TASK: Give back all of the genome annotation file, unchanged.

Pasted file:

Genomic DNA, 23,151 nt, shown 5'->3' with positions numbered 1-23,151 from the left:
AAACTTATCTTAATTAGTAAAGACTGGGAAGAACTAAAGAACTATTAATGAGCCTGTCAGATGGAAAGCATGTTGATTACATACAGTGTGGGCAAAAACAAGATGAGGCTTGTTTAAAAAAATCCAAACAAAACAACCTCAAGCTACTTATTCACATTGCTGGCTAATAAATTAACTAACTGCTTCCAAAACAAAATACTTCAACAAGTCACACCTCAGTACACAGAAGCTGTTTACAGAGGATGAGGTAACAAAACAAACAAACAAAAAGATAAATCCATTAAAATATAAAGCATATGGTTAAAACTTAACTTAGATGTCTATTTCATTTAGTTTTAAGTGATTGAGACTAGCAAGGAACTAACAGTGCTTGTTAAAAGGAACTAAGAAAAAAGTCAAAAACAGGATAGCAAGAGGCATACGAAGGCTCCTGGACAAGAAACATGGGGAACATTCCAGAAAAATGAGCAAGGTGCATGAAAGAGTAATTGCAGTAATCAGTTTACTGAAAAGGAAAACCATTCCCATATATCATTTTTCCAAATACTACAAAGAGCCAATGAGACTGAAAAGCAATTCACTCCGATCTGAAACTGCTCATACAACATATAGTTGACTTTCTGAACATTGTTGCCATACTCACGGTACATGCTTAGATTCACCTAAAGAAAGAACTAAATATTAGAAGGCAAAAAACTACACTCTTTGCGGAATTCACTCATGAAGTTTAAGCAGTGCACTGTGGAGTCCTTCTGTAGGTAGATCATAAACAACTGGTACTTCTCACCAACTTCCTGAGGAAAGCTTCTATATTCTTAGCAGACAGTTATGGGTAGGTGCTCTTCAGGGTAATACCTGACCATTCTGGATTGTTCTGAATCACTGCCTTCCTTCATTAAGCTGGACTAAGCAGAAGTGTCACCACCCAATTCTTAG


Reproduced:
Genomic DNA, 23,151 nt, shown 5'->3' with positions numbered 1-23,151 from the left:
AAACTTATCTTAATTAGTAAAGACTGGGAAGAACTAAAGAACTATTAATGAGCCTGTCAGATGGAAAGCATGTTGATTACATACAGTGTGGGCAAAAACAAGATGAGGCTTGTTTAAAAAAATCCAAACAAAACAACCTCAAGCTACTTATTCACATTGCTGGCTAATAAATTAACTAACTGCTTCCAAAACAAAATACTTCAACAAGTCACACCTCAGTACACAGAAGCTGTTTACAGAGGATGAGGTAACAAAACAAACAAACAAAAAGATAAATCCATTAAAATATAAAGCATATGGTTAAAACTTAACTTAGATGTCTATTTCATTTAGTTTTAAGTGATTGAGACTAGCAAGGAACTAACAGTGCTTGTTAAAAGGAACTAAGAAAAAAGTCAAAAACAGGATAGCAAGAGGCATACGAAGGCTCCTGGACAAGAAACATGGGGAACATTCCAGAAAAATGAGCAAGGTGCATGAAAGAGTAATTGCAGTAATCAGTTTACTGAAAAGGAAAACCATTCCCATATATCATTTTTCCAAATACTACAAAGAGCCAATGAGACTGAAAAGCAATTCACTCCGATCTGAAACTGCTCATACAACATATAGTTGACTTTCTGAACATTGTTGCCATACTCACGGTACATGCTTAGATTCACCTAAAGAAAGAACTAAATATTAGAAGGCAAAAAACTACACTCTTTGCGGAATTCACTCATGAAGTTTAAGCAGTGCACTGTGGAGTCCTTCTGTAGGTAGATCATAAACAACTGGTACTTCTCACCAACTTCCTGAGGAAAGCTTCTATATTCTTAGCAGACAGTTATGGGTAGGTGCTCTTCAGGGTAATACCTGACCATTCTGGATTGTTCTGAATCACTGCCTTCCTTCATTAAGCTGGACTAAGCAGAAGTGTCACCACCCAATTCTTAG